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In Search for Untapped Energy-Saving Potential in Green and Smart Higher Educational Buildings—An Empirical Case Study Involving the Building Occupants

Department of Energy Technology, KTH Royal Institute of Technology, Brinellvägen 68, 11428 Stockholm, Sweden
Author to whom correspondence should be addressed.
Buildings 2023, 13(12), 3103;
Submission received: 8 November 2023 / Revised: 9 December 2023 / Accepted: 11 December 2023 / Published: 14 December 2023
(This article belongs to the Special Issue Research on Green and Low-Carbon Buildings)


Energy-intense activities and the unpredictable and complex behavior of building occupants lead to an increase in building energy demand. It is, therefore, crucial to study underlying factors for building energy demand related to the users. Higher educational buildings are relevant to study for several reasons: they host the future workforce and citizens, they are predicted to increase in numbers, and they represent a building type less studied. Furthermore, green-rated buildings equipped with smart building systems also represent a research gap that is relevant to address since such a building design involves IoT-functionalities and digital features for the building occupants to interact with. There is also a conceivable risk that if the users know that the building is green-rated and technologically advanced, this may alter their perception of the building operation and thus their behavior. To study the relationship between building occupants and such green and smart educational structure, a survey was conducted in a Swedish higher educational building; as a result, 300 responses were collected and analyzed. The responses revealed that the building occupants act with energy awareness, and they are conscious about energy-saving behaviors. One building feature in particular was studied: the Digital Room Panels (DRPs). The DRP allows the building occupants to modify the indoor temperature and is, therefore, essential for thermal comfort. One key finding from the survey revealed that 70% of the building occupants did not know how the DRPs operate. This study argues that this result can be explained with a lack of communication and user friendliness. Inadequate interactions with building systems could also result in opportunities for energy saving might not be realized. The findings of this case study led to valuable recommendations and suggestions for future research endeavors.

1. Introduction

The predominant energy and resource use within the built environment remain a crucial challenge that needs to be mitigated in order to achieve sustainability within this sector. In particular, energy use and interactions with building systems in commercial buildings is important to acknowledge, as people work, study and spend a great deal of their time in these buildings. In particular, it is important to investigate higher educational buildings for the following reasons: Firstly, the demand for educational buildings is increasing [1]. Secondly, university buildings in general hold opportunities for research and to act as testbeds and demonstrators for new technologies, for example, reducing energy by means of replacing conventional energy sources such as electric heaters with heat pumps. Thirdly, educational buildings should be examples of, and communicate, good practice when it comes to sustainable building development [2]. Lastly, there is a lack of studies targeting campus buildings, as most studies have treated residential and office buildings [3,4].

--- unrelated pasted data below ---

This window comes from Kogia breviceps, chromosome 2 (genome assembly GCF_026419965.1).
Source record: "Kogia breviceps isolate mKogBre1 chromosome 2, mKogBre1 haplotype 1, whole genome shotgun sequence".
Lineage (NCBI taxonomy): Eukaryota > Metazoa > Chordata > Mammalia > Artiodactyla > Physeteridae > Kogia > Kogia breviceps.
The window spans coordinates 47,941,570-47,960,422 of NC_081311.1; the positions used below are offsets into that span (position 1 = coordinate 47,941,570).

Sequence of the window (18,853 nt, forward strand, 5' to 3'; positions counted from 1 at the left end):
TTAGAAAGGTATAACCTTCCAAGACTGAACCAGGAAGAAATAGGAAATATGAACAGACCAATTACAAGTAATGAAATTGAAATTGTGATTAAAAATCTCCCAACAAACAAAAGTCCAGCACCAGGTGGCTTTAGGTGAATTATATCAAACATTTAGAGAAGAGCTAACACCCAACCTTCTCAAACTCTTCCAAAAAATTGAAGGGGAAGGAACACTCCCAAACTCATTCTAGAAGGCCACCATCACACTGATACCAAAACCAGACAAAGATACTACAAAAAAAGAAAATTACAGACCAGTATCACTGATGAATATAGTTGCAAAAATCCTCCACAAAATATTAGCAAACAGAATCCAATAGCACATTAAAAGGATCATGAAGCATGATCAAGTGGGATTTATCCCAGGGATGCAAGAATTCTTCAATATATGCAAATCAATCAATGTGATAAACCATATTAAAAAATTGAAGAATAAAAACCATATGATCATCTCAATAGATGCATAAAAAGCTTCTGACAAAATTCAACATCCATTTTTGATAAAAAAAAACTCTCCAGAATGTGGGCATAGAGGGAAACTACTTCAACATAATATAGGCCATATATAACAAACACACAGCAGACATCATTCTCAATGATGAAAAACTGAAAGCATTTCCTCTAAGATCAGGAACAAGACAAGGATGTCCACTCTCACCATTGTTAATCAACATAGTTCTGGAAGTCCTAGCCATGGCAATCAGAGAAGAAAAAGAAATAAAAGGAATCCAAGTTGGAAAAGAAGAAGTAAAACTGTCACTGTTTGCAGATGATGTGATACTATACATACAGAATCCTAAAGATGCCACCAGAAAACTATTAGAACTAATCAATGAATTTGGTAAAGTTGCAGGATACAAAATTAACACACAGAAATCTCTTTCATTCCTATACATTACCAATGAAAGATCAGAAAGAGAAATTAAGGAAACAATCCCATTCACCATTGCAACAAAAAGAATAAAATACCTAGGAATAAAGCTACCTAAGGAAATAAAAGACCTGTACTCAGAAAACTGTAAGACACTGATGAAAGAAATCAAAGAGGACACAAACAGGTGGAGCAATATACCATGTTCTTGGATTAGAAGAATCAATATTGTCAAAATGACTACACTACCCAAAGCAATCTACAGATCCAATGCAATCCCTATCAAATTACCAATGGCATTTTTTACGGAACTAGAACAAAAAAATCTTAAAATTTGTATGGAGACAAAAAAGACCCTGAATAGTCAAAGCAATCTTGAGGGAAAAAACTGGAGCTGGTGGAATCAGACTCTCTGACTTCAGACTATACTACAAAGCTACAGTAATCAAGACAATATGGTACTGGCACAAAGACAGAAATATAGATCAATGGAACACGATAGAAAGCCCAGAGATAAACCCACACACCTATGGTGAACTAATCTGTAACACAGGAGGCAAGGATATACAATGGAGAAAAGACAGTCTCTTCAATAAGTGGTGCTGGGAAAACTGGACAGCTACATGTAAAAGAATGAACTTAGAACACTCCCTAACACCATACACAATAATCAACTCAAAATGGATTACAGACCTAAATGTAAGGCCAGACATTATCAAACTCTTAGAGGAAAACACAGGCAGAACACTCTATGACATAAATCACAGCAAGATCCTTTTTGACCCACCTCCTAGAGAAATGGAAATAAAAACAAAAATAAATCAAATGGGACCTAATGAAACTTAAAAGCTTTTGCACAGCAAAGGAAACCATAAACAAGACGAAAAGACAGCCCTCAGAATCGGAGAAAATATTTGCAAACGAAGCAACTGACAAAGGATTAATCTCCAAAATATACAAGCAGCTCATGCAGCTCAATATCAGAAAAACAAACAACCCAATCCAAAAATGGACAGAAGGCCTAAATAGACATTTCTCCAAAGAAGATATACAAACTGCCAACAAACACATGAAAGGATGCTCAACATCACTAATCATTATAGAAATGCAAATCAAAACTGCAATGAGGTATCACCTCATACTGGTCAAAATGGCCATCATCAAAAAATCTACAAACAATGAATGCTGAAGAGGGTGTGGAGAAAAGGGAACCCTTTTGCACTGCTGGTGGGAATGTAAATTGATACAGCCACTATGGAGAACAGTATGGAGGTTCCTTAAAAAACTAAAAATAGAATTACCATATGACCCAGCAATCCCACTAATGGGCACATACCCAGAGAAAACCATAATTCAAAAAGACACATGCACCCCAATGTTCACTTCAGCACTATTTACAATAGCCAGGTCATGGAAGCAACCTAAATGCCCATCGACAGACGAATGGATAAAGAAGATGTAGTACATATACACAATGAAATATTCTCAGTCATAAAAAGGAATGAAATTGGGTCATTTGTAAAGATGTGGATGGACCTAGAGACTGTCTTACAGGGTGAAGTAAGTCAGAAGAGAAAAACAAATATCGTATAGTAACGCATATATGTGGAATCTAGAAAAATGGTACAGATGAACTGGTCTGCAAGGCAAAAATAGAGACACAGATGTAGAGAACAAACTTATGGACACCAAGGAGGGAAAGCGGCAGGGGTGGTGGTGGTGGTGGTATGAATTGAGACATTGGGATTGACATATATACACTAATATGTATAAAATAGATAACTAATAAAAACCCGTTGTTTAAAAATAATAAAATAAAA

Achieving energy savings in any building is correlated with building occupant behavior, which depends on multiple factors and is difficult to predict and, therefore, adds complexity to building energy demand [2,4,5,6]. Behavior is linked to building total energy use, since the latter is dependent on knowledge about how interactions affect the building envelope and technical systems [7,8]. It has been reported that there is an untapped potential for energy savings of 24–72% in commercial buildings due to building occupant behavior and energy unawareness. Researchers have also found that building occupants in commercial buildings lack the motivation and interest to behave in an energy-saving manner [9]. For example, energy is wasted by leaving the lights on during the nighttime and non-working hours in commercial or office buildings [3,10,11,12,13]. Additionally, energy-unaware interactions with HVAC systems, opening windows and interactions with electrical appliances are identified behaviors that result in an increase in building energy demands [14].